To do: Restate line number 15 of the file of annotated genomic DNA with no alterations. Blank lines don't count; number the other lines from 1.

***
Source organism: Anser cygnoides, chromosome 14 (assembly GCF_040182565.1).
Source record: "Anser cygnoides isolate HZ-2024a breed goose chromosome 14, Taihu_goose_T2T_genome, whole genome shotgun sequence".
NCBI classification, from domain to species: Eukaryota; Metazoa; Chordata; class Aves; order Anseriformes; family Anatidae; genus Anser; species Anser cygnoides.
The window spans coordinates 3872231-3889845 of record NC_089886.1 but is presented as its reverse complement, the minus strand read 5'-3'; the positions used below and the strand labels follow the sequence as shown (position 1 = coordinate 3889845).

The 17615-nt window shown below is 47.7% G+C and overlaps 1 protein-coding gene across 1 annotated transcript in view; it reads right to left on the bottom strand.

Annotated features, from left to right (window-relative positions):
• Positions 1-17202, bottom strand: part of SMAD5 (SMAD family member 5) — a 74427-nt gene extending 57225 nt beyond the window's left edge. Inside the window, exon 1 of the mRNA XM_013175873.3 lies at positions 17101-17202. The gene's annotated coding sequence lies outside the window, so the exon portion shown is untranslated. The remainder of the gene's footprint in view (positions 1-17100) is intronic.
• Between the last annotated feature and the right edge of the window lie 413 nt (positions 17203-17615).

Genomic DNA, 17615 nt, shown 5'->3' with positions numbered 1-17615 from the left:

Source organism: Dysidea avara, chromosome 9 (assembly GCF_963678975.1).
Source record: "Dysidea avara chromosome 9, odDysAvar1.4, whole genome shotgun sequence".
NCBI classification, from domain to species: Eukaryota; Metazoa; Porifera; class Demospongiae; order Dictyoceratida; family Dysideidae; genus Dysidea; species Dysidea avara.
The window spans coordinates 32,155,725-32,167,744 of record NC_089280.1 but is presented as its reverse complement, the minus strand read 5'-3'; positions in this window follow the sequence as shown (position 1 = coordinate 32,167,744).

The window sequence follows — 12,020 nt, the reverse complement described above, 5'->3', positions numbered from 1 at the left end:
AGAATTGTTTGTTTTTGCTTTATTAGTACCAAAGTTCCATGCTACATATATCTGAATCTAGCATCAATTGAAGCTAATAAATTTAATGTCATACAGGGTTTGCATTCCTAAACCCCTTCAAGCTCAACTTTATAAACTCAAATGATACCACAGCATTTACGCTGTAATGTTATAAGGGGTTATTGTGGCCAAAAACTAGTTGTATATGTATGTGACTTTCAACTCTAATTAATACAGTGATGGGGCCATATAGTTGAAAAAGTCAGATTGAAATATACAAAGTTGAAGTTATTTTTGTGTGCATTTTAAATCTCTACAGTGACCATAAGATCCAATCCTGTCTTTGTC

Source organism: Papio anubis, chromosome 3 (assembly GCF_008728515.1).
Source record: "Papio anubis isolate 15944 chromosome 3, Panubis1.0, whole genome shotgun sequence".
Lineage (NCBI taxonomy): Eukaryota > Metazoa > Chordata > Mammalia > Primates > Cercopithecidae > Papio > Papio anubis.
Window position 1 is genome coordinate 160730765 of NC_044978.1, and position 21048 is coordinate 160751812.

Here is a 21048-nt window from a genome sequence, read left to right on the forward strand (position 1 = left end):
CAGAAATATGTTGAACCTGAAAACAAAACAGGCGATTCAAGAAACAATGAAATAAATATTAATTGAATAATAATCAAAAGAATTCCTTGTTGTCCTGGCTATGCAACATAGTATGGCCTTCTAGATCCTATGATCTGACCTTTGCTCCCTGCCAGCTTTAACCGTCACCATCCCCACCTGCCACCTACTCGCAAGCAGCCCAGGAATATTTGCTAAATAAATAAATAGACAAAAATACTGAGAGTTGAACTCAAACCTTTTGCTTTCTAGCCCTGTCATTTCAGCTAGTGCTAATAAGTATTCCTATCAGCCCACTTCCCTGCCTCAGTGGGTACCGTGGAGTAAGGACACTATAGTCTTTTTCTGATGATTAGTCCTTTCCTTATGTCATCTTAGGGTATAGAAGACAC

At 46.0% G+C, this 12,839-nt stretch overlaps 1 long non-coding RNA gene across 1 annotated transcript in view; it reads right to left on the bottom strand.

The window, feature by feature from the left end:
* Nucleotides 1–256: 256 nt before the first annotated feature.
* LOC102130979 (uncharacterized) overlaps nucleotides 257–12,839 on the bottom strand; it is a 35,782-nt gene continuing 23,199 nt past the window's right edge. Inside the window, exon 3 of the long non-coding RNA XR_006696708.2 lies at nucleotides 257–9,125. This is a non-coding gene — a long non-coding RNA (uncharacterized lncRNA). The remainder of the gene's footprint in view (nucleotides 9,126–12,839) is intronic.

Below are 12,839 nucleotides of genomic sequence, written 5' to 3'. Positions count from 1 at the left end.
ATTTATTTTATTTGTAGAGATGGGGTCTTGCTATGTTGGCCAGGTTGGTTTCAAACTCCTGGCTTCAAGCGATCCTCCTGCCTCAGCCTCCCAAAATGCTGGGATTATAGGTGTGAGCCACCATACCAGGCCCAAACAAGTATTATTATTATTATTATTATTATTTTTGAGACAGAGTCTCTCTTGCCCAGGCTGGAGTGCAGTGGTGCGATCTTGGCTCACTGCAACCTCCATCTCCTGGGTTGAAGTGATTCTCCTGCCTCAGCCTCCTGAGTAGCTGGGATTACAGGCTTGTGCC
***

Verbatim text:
AGAATTGTTTGTTTTTGCTTTATTAGTACCAAAGTTCCATGCTACATATATCTGAATCTAGCATCAATTGAAGCTAATAAATTTAATGTCATACAGGGTTTGCATTCCTAAACCCCTTCAAGCTCAACTTTATAAACTCAAATGATACCACAGCATTTACGCTGTAATGTTATAAGGGGTTATTGTGGCCAAAAACTAGTTGTATATGTATGTGACTTTCAACTCTAATTAATACAGTGATGGGGCCATATAGTTGAAAAAGTCAGATTGAAATATACAAAGTTGAAGTTATTTTTGTGTGCATTTTAAATCTCTACAGTGACCATAAGATCCAATCCTGTCTTTGTC